Therefore we determined that PGP9.5 is involved in colorectal distention process. The results showed that PGP9.5 (Figure 7) is predominantly expressed in colorectum, spinal cord, and hypothalamus. However, there is no significant difference in PGP9.5 expression among the 4 groups in colorectum, spinal cord, and hypothalamus, respectively.

Figure 7
Zymosan could not induce PGP9.5 activation. There are no big differences in PGP9.5 expression among the 4 groups in colorectum, spinal cord, and hypothalamus, respectively. (#RA12103, Neuromics, 27KD, delusion: 1 : 20000).

4. Discussion

The principal findings were as follows: (1) zymosan-induced elevation of visceromotor responses to colorectal distension is significantly attenuated by EA, suggesting that EA blunts zymosan-produced colorectal hypersensitivity; (2) visceral hypersensitivity-related molecules' results showed that TrpV1 expression in colorectum is slightly increased in response of EA in mice without zymosan injection. Zymosan dramatically induces TrpV1 expression, and the induction of TrpV1 is greatly blunted by EA in colorectum. Consistently, ERK1/2 phosphorylation in colorectum, spinal cord, and hypothalamus is also slightly increased in response to EA in mice without zymosan injection and is dramatically induced by zymosan injection. EA greatly compromised zymosan-induced ERK1/2 phosphorylation. However, after Western blot analysis, we did not detect any difference in PGP9.5 expression among the 4 groups in colorectum, spinal cord, and hypothalamus. These findings support the fact that the processing of EA analgesia information occurs at central as well as at peripheral sites in the mice with zymosan induction.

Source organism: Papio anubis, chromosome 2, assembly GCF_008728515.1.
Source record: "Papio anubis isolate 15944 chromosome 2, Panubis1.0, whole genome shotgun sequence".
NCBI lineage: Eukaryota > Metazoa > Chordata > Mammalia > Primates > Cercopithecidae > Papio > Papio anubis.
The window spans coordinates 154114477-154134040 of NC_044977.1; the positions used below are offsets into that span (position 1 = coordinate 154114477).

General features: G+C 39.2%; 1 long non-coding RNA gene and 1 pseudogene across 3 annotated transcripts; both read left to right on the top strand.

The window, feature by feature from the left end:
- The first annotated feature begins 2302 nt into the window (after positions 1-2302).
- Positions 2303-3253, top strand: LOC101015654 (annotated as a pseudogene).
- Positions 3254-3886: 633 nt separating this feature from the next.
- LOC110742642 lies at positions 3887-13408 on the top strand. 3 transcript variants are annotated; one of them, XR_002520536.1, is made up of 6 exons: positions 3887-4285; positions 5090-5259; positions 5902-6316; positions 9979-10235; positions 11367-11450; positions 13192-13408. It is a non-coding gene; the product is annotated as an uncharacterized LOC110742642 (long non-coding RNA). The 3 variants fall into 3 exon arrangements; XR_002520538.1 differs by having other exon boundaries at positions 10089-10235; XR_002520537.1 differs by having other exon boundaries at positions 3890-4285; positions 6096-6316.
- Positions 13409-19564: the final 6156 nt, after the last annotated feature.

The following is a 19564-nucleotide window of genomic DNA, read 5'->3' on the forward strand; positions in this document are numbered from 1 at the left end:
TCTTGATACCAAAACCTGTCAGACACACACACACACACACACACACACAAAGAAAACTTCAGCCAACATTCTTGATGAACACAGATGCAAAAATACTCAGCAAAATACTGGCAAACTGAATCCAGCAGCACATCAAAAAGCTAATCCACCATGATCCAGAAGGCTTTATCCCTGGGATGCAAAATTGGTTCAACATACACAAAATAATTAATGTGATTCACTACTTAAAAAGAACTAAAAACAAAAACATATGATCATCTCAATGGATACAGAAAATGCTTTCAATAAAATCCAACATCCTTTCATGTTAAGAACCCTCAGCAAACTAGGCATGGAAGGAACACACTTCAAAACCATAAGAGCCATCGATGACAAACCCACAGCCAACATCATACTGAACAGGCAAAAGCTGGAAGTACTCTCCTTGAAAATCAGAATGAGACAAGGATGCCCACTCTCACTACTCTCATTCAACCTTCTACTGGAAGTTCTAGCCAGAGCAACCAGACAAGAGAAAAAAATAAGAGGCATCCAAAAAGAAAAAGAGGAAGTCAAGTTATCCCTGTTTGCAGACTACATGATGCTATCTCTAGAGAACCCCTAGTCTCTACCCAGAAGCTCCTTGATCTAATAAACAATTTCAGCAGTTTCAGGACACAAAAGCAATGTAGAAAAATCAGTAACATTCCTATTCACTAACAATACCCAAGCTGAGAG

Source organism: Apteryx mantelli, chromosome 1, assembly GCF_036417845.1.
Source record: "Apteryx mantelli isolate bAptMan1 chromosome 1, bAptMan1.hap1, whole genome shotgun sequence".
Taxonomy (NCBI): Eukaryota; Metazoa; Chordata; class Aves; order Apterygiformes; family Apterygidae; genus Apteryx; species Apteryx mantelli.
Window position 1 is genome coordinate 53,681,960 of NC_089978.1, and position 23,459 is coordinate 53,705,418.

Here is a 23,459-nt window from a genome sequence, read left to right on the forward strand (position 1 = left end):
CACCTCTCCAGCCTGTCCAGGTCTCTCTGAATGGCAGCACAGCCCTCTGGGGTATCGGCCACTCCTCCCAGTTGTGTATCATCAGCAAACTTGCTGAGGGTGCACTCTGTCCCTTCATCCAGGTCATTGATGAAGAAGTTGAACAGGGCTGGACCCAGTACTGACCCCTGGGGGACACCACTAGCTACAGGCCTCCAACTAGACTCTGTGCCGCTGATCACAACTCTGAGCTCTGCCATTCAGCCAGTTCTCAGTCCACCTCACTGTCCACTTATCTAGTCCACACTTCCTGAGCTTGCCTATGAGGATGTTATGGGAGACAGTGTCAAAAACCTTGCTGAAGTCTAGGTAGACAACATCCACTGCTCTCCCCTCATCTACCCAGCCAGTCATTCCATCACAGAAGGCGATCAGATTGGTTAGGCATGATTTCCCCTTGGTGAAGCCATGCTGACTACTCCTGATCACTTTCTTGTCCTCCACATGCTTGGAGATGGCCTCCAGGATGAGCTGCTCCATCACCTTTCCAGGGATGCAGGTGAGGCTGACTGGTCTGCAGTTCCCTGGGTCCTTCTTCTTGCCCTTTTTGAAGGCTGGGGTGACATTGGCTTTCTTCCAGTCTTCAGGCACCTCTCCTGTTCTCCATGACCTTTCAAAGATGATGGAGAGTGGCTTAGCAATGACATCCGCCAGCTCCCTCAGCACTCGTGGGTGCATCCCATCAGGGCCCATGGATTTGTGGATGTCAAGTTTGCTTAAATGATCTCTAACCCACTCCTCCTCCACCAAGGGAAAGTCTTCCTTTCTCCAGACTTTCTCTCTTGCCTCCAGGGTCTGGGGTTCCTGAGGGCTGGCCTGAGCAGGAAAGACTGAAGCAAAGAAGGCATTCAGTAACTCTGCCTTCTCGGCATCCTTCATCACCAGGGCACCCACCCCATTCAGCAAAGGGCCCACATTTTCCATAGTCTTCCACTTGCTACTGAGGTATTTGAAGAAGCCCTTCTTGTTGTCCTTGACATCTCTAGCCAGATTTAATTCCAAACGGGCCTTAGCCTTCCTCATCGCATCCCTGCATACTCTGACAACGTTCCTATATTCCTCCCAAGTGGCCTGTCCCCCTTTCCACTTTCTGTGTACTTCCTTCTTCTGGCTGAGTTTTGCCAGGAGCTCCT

4.1. This Animal Model Suits for Acupuncture Research